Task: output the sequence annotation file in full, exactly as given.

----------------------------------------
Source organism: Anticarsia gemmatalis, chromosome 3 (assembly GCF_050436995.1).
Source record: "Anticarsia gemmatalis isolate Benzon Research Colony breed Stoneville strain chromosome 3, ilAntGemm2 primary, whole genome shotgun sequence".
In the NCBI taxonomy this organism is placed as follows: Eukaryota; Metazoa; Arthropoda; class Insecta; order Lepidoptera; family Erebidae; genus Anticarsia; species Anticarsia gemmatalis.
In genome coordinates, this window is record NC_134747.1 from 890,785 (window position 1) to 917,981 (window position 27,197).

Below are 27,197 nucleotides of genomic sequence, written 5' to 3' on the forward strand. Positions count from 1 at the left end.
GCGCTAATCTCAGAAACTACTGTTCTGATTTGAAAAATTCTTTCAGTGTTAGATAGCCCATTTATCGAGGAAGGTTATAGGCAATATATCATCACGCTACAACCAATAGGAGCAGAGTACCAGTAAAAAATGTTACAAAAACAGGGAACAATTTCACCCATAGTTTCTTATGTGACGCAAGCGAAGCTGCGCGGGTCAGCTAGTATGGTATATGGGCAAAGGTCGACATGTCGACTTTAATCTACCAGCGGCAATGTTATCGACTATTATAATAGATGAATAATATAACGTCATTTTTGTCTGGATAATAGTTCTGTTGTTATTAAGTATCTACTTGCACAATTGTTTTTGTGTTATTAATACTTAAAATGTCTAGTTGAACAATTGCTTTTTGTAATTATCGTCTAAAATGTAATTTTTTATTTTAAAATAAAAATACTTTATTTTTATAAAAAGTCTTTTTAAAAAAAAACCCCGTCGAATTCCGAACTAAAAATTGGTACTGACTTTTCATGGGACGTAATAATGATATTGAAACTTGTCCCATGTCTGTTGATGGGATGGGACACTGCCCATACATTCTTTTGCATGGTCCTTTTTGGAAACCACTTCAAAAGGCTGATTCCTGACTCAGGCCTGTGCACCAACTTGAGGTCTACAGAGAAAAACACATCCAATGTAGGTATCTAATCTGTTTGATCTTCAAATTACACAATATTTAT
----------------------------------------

Source organism: Anticarsia gemmatalis, chromosome 3 (assembly GCF_050436995.1).
Source record: "Anticarsia gemmatalis isolate Benzon Research Colony breed Stoneville strain chromosome 3, ilAntGemm2 primary, whole genome shotgun sequence".
In the NCBI taxonomy this organism is placed as follows: Eukaryota; Metazoa; Arthropoda; class Insecta; order Lepidoptera; family Erebidae; genus Anticarsia; species Anticarsia gemmatalis.
In genome coordinates, this window is record NC_134747.1 from 890,785 (window position 1) to 917,981 (window position 27,197).

Below are 27,197 nucleotides of genomic sequence, written 5' to 3' on the forward strand. Positions count from 1 at the left end.
GCGCTAATCTCAGAAACTACTGTTCTGATTTGAAAAATTCTTTCAGTGTTAGATAGCCCATTTATCGAGGAAGGTTATAGGCAATATATCATCACGCTACAACCAATAGGAGCAGAGTACCAGTAAAAAATGTTACAAAAACAGGGAACAATTTCACCCATAGTTTCTTATGTGACGCAAGCGAAGCTGCGCGGGTCAGCTAGTATGGTATATGGGCAAAGGTCGACATGTCGACTTTAATCTACCAGCGGCAATGTTATCGACTATTATAATAGATGAATAATATAACGTCATTTTTGTCTGGATAATAGTTCTGTTGTTATTAAGTATCTACTTGCACAATTGTTTTTGTGTTATTAATACTTAAAATGTCTAGTTGAACAATTGCTTTTTGTAATTATCGTCTAAAATGTAATTTTTTATTTTAAAATAAAAATACTTTATTTTTATAAAAAGTCTTTTTAAAAAAAAACCCCGTCGAATTCCGAACTAAAAATTGGTACTGACTTTTCATGGGACGTAATAATGATATTGAAACTTGTCCCATGTCTGTTGATGGGATGGGACACTGCCCATACATTCTTTTGCATGGTCCTTTTTGGAAACCACTTCAAAAGGCTGATTCCTGACTCAGGCCTGTGCACCAACTTGAGGTCTACAGAGAAAAACACATCCAATGTAGGTATCTAATCTGTTTGATCTTCAAATTACACAATATTTAT